One shop also boldly stated his preference for taking this Friday off as well.

Please, no nasty comments one way or another - I just thought it was interesting to see.

Please, no nasty comments one way or another – I just thought it was interesting to see.

1

Peace Wall

1000 Steps

The Bisbee 1000 Stair Climb

“The Bisbee 1000 Stair Climb is a five-kilometer run through the city that traverses 1,034 stairs. Billed as “the most unique physical fitness challenge in the USA!” by the organizers, the Climb includes runners being serenaded by musicians at various locations among the stairs. The event has grown to include the Ice Man Competition, designed to honor the history of men delivering blocks of ice by hand before the advent of refrigeration. In the Ice Man Competition, entrants race up 155 steps carrying a ten-pound block of ice with antique ice tongs.” ~ Wikipedia

Bronze Pueblo Deco style entry doors for the Cochise County Superior Court

Bronze Pueblo Deco style entry doors for the Cochise County Superior Court

St Patrick Catholic Church from 1917, is listed on the National Register of Historic Places

St Patrick Catholic Church from 1917, is listed on the National Register of Historic Places

We were originally planning on continuing on from here to the Chiricahua National Monument (pronounced cherry-cow-wha), but we have received storm warning for the next several days that include up to 36 inches of snow. As much as we love the snow, it is NOT what we want to encounter in our RV.

Another change of plans will now take us back north toward Benson where we plan to visit the Kartchner Caverns State Park. Stay tuned.

GRATITUDE MOMENT: Today I am grateful that above ground open-pit mining is being contested by many environmental groups. Since I know next to nothing about the mining industry, I hate to even voice an opinion. However, the blight on the scenery, the contamination of streams and waterways, the damage to vegetation resulting in the loss of local biodiversity is a concern that we should all be aware of.

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About Tim and Joanne Joseph

Hi and welcome! We are Tim and Joanne Joseph and we have just embarked on our "next chapter". At a stage in life where traveling the world, taking pictures, and sharing our adventures with friends and family will be our dream come true.
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39 Responses to Bisbee, Arizona ~ Queen of the Copper Camps

  1. tippysmom2 says:

    Love your descriptions and pictures of your adventures. I found it interesting that you placed the picture of the Peace Wall underneath the one with the “closed for inauguration” one. I’m sure there was not meaning there, but….
    I can’t imagine doing the stair run. Me and stairs do NOT get along. How unique are the HS diplomas?! I absolutely love that!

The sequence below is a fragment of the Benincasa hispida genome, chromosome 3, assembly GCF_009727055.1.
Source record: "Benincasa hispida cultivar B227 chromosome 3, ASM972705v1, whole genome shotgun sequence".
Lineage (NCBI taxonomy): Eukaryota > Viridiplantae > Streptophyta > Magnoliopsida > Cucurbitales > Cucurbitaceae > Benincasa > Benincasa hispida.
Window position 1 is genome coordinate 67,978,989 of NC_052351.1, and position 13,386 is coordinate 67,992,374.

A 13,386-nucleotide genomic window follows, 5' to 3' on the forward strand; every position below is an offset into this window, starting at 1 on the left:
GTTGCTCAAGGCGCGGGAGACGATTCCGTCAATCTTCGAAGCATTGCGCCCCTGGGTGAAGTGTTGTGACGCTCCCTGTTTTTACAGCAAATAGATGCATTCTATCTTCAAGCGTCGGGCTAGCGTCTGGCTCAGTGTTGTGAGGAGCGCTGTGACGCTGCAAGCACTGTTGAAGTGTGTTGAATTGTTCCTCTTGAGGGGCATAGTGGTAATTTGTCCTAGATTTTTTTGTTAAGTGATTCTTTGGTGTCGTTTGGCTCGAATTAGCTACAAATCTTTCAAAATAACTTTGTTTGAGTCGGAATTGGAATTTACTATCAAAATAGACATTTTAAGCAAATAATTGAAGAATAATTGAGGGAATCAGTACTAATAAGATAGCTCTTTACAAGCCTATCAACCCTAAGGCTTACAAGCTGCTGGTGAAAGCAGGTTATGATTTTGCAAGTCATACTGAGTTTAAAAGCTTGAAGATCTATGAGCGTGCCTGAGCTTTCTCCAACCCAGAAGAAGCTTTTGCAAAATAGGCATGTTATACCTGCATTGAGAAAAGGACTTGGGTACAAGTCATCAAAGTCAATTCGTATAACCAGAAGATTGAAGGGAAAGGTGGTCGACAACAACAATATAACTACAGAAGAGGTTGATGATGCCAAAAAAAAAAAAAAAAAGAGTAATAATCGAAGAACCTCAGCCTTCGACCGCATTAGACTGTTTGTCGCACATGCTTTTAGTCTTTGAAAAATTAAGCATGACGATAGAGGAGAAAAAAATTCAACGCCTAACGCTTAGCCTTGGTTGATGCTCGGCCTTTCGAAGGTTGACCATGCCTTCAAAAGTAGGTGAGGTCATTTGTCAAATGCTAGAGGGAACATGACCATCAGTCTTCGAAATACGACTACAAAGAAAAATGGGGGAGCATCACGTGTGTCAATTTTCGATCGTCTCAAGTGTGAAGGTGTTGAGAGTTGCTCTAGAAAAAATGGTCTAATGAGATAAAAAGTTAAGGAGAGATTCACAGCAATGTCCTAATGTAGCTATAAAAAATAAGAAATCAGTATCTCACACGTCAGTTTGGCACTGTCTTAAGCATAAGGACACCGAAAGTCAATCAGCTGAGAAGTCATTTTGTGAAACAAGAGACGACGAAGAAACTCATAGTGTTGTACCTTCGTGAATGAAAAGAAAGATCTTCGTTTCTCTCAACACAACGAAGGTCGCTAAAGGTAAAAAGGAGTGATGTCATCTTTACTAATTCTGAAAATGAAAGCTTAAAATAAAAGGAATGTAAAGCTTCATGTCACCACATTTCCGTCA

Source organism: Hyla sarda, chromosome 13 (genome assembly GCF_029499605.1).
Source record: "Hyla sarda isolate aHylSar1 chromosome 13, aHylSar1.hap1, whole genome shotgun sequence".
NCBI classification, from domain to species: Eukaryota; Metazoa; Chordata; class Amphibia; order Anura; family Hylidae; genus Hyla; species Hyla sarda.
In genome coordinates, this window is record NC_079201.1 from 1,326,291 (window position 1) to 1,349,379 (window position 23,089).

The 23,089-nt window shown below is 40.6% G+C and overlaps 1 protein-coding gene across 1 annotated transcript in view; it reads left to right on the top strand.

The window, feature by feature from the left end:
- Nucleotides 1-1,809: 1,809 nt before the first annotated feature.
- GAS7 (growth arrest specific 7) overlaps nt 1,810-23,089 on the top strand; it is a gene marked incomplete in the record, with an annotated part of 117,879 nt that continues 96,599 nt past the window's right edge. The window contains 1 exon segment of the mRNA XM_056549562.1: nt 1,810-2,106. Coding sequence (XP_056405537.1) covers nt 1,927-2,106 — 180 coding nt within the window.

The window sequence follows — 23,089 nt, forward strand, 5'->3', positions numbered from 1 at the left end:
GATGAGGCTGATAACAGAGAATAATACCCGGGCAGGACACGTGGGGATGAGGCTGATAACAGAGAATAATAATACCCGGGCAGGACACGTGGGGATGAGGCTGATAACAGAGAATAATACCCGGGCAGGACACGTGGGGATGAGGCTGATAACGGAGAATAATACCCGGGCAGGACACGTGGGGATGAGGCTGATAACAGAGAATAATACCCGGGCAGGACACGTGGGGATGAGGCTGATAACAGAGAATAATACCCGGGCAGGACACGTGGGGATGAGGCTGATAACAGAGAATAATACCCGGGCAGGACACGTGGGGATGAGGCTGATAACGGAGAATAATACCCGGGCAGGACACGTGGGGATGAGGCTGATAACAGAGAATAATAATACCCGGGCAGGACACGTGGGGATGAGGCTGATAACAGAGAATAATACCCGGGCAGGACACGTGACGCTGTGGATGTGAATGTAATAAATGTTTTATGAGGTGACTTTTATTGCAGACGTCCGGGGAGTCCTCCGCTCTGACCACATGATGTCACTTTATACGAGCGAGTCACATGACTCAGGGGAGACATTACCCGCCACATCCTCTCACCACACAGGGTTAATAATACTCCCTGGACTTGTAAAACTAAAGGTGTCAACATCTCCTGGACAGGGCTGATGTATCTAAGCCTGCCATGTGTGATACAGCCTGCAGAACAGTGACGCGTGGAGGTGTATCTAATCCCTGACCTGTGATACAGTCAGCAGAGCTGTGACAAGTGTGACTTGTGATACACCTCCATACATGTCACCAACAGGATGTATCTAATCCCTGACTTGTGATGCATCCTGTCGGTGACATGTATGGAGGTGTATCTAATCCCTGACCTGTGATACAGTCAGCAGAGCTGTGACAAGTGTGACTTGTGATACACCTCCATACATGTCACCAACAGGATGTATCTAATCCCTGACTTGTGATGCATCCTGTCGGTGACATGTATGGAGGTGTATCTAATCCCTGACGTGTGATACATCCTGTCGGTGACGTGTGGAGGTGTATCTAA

Thanks for sharing. I am enjoying traveling with you.

    Liked by 1 person

  2. piratepatty says:

    What a great town! Love the pictures and you looked like you were having fun! Thanks for sharing your adventure!

    Liked by 1 person

  3. Anna Cottage says:

    Just so wonderful, great photos. If you head to San Francisco I will so pleased, hope to be there in September. Take care and thank you for great blog, Anna.

    Like

  4. joliesattic says:

    Thanks for the share. My former acting coach and dear friend does her “live” filming workshops in Benson. I’m not exactly sure where though. She is a Benson as well. I never went to those but they always look like fun.

    Like

  5. I’ve always wanted to visit Bisbee because of the creative community that I have read about. Hopefully I will one of these days. Another wonderful Arizona town with a rich history is Jerome. I really recommend it if your travels bring you anywhere near (although the steep, windy road up and back might be a challenge in an RV). Happy travels!

    Liked by 1 person

  6. What a great adventure….as always. Thank you for sharing.

    Liked by 1 person

  7. Terry says:

    SO fun, you two are having a great time I can tell.

    Liked by 1 person

  8. Fascinating post about a place I’ve never heard of. The town looks like something out of a movie set. The stair climb sounds really cool. Timely of you to add the photo of the sign in the shop window (that’s all I’ll say).

    Liked by 1 person

  9. Thanks for the tour through Bisbee. I went on a mine tour once and it was fascinating. Not a place I’d like to work. 🙂

    Like

  10. lorigreer says:

    Your post was so well written with great pictures. I feel as though I have been there. I am definitely putting this on my list of places to see in Arizona!

    Like

  11. mopana says:

    Wow! That’s so cool. Last summer I have visited a cave, too. It is so mysterious 🙂

    Like

  12. Robyn Haynes says:

    Such an informative post! I share your concerns about the mining industry. The open cut coal mines in this country are a blight on the landscape and ecologically unsustainable.
    Just a thought: is there anyone at all who will admit voting for Trump? Looking from afar, he seems to be universally thought unfit to run the country.

    Like

  13. Miriam says:

    Absolutely fascinating. Loved learning more about the history and the area.

    Liked by 1 person

  14. colonialist says:

    A wonderfully informative tour, ably reported. Dare I say that the ‘unfit for office’ closure would have been valid for most leaders recently elected the world over? Which puts everyone in a sad state! 🙂

    Like

  15. neha98blog says:

    I have a urge to go there just seeing your pictures.

    Like

  16. Rupali says:

    Wonderful post.

    Like

  17. Habiba says:

    Amazing photos and interesting details. ☺

    Like

  18. brickthomas says:

    Thanks for sharing a great post and I have to agree with you that damaging waterways just doesn’t seem to make any sense. Brick

    Like